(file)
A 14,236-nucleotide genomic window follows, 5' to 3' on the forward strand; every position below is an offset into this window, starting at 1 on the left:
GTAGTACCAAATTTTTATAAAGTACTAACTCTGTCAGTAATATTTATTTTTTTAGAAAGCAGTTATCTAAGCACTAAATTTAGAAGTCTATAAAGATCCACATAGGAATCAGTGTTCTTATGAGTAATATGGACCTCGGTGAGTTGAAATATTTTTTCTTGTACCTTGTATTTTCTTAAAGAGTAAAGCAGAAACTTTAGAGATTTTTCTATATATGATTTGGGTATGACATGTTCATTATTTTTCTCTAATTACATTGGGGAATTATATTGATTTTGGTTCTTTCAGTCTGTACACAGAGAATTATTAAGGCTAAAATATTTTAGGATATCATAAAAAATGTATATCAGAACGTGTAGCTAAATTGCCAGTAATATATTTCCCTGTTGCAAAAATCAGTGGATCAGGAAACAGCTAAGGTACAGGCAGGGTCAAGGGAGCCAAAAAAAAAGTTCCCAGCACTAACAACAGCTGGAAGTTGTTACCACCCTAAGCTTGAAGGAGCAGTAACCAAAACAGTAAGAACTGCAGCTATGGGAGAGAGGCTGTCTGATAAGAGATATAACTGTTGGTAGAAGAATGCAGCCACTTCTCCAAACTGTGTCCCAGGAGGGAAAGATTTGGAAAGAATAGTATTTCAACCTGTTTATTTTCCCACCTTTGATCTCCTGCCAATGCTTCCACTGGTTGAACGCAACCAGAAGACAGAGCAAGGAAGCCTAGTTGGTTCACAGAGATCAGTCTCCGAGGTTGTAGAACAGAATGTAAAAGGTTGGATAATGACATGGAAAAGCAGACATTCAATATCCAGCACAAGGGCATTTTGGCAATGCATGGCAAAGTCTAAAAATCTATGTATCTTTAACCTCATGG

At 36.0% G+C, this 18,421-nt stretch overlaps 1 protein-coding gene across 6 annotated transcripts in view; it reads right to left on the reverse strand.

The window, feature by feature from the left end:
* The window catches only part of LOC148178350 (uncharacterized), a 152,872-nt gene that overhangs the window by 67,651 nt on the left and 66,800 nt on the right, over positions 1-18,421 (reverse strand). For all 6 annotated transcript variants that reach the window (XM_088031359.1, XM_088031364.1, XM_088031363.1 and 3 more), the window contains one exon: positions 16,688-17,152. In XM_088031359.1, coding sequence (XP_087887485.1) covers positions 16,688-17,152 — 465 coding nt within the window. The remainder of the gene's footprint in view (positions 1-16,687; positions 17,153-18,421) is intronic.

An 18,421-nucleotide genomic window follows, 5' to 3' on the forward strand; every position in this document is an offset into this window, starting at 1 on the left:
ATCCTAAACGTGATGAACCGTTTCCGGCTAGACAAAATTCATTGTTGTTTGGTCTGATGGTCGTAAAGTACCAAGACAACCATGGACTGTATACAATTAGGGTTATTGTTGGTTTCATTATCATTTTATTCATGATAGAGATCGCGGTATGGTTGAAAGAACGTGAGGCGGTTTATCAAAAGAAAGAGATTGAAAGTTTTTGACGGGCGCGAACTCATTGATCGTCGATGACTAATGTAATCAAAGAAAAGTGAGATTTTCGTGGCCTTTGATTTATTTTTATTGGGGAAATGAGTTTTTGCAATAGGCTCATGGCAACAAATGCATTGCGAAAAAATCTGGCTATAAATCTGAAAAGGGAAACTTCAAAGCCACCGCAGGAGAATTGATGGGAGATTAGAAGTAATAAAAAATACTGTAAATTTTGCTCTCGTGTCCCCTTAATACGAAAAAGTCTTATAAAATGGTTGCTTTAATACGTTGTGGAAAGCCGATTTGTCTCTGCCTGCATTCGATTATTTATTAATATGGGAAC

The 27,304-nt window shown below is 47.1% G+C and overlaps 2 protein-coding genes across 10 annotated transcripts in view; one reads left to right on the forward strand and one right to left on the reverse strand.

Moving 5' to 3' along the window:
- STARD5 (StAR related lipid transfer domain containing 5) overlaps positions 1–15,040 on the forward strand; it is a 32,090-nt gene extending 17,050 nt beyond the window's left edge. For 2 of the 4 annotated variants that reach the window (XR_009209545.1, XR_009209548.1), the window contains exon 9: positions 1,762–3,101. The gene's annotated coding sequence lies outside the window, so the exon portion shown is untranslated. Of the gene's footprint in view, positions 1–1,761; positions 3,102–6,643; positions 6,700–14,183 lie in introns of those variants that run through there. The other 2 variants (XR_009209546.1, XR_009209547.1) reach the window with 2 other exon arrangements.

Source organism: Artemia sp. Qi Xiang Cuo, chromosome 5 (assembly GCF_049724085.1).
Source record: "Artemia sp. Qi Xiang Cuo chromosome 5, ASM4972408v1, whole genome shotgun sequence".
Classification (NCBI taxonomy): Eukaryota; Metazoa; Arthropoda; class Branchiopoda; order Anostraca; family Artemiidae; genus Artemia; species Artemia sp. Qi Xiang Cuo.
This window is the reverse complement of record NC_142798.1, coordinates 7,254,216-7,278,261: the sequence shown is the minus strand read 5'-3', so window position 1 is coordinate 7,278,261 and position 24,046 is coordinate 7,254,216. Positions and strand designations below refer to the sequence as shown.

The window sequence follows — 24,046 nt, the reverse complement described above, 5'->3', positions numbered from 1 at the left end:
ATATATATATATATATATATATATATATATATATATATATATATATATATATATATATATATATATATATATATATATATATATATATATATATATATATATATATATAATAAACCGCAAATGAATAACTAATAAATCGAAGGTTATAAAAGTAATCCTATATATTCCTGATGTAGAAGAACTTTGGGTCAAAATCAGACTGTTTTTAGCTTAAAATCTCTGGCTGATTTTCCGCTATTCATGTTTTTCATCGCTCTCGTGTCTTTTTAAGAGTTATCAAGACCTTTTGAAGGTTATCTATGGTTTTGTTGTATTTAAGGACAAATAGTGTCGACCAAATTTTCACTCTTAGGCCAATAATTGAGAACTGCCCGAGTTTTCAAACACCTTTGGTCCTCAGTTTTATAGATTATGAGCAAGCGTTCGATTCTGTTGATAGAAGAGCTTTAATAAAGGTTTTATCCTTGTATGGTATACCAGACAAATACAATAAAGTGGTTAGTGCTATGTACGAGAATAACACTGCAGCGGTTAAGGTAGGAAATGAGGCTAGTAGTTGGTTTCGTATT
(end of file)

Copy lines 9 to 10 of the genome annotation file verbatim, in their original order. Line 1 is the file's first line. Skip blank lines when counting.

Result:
Moving 5' to 3' along the window:
- STARD5 (StAR related lipid transfer domain containing 5) overlaps positions 1–15,040 on the forward strand; it is a 32,090-nt gene extending 17,050 nt beyond the window's left edge. For 2 of the 4 annotated variants that reach the window (XR_009209545.1, XR_009209548.1), the window contains exon 9: positions 1,762–3,101. The gene's annotated coding sequence lies outside the window, so the exon portion shown is untranslated. Of the gene's footprint in view, positions 1–1,761; positions 3,102–6,643; positions 6,700–14,183 lie in introns of those variants that run through there. The other 2 variants (XR_009209546.1, XR_009209547.1) reach the window with 2 other exon arrangements.